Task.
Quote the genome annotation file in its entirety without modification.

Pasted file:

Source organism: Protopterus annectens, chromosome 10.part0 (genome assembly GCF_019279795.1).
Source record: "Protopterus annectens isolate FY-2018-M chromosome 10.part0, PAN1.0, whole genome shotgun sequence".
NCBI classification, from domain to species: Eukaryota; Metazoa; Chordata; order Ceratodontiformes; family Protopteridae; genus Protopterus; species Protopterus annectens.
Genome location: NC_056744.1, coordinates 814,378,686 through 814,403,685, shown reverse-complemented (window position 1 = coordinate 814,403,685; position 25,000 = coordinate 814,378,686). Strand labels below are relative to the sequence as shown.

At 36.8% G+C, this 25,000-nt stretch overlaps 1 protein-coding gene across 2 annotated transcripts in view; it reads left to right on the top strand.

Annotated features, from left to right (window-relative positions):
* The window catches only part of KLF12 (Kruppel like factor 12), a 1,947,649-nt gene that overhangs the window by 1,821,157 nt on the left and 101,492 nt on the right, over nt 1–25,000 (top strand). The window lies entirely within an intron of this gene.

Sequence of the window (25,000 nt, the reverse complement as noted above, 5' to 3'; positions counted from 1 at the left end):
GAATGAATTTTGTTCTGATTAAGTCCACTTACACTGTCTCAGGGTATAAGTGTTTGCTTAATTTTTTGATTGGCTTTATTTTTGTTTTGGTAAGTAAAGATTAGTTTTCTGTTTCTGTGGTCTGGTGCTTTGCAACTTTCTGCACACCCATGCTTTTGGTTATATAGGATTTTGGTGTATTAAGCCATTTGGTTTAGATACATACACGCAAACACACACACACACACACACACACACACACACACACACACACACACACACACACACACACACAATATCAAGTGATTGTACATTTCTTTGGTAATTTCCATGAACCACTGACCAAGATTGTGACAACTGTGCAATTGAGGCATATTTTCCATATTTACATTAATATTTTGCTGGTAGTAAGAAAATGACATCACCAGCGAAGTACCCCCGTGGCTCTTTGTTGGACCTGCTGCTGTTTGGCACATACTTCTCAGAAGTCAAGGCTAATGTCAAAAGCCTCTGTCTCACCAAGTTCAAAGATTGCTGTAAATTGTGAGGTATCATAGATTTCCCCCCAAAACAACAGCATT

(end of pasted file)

Source organism: Protopterus annectens, chromosome 10.part0 (genome assembly GCF_019279795.1).
Source record: "Protopterus annectens isolate FY-2018-M chromosome 10.part0, PAN1.0, whole genome shotgun sequence".
NCBI classification, from domain to species: Eukaryota; Metazoa; Chordata; order Ceratodontiformes; family Protopteridae; genus Protopterus; species Protopterus annectens.
Genome location: NC_056744.1, coordinates 814,378,686 through 814,403,685, shown reverse-complemented (window position 1 = coordinate 814,403,685; position 25,000 = coordinate 814,378,686). Strand labels below are relative to the sequence as shown.

At 36.8% G+C, this 25,000-nt stretch overlaps 1 protein-coding gene across 2 annotated transcripts in view; it reads left to right on the top strand.

Annotated features, from left to right (window-relative positions):
* The window catches only part of KLF12 (Kruppel like factor 12), a 1,947,649-nt gene that overhangs the window by 1,821,157 nt on the left and 101,492 nt on the right, over nt 1–25,000 (top strand). The window lies entirely within an intron of this gene.

Sequence of the window (25,000 nt, the reverse complement as noted above, 5' to 3'; positions counted from 1 at the left end):
GAATGAATTTTGTTCTGATTAAGTCCACTTACACTGTCTCAGGGTATAAGTGTTTGCTTAATTTTTTGATTGGCTTTATTTTTGTTTTGGTAAGTAAAGATTAGTTTTCTGTTTCTGTGGTCTGGTGCTTTGCAACTTTCTGCACACCCATGCTTTTGGTTATATAGGATTTTGGTGTATTAAGCCATTTGGTTTAGATACATACACGCAAACACACACACACACACACACACACACACACACACACACACACACACACACACACACACACACAATATCAAGTGATTGTACATTTCTTTGGTAATTTCCATGAACCACTGACCAAGATTGTGACAACTGTGCAATTGAGGCATATTTTCCATATTTACATTAATATTTTGCTGGTAGTAAGAAAATGACATCACCAGCGAAGTACCCCCGTGGCTCTTTGTTGGACCTGCTGCTGTTTGGCACATACTTCTCAGAAGTCAAGGCTAATGTCAAAAGCCTCTGTCTCACCAAGTTCAAAGATTGCTGTAAATTGTGAGGTATCATAGATTTCCCCCCAAAACAACAGCATT